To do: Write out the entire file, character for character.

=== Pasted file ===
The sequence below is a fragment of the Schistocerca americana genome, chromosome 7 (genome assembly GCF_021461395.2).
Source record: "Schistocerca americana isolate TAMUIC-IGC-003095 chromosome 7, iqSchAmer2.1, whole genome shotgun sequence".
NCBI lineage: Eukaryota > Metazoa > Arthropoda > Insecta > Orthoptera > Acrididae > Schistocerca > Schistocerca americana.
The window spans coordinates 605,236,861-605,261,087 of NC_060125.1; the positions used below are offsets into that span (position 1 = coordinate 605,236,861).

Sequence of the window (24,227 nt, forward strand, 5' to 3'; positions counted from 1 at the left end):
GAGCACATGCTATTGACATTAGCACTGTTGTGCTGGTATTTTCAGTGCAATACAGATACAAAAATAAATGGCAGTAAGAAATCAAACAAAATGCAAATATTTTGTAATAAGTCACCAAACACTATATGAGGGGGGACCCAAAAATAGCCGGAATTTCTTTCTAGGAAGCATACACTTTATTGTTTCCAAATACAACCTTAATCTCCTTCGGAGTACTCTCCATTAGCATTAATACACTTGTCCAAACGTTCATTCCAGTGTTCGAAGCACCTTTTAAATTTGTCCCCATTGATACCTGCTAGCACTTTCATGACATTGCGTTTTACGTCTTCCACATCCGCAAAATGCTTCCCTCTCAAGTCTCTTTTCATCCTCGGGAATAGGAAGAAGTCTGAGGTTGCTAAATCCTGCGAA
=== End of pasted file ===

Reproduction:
The sequence below is a fragment of the Schistocerca americana genome, chromosome 7 (genome assembly GCF_021461395.2).
Source record: "Schistocerca americana isolate TAMUIC-IGC-003095 chromosome 7, iqSchAmer2.1, whole genome shotgun sequence".
NCBI lineage: Eukaryota > Metazoa > Arthropoda > Insecta > Orthoptera > Acrididae > Schistocerca > Schistocerca americana.
The window spans coordinates 605,236,861-605,261,087 of NC_060125.1; the positions used below are offsets into that span (position 1 = coordinate 605,236,861).

Sequence of the window (24,227 nt, forward strand, 5' to 3'; positions counted from 1 at the left end):
GAGCACATGCTATTGACATTAGCACTGTTGTGCTGGTATTTTCAGTGCAATACAGATACAAAAATAAATGGCAGTAAGAAATCAAACAAAATGCAAATATTTTGTAATAAGTCACCAAACACTATATGAGGGGGGACCCAAAAATAGCCGGAATTTCTTTCTAGGAAGCATACACTTTATTGTTTCCAAATACAACCTTAATCTCCTTCGGAGTACTCTCCATTAGCATTAATACACTTGTCCAAACGTTCATTCCAGTGTTCGAAGCACCTTTTAAATTTGTCCCCATTGATACCTGCTAGCACTTTCATGACATTGCGTTTTACGTCTTCCACATCCGCAAAATGCTTCCCTCTCAAGTCTCTTTTCATCCTCGGGAATAGGAAGAAGTCTGAGGTTGCTAAATCCTGCGAA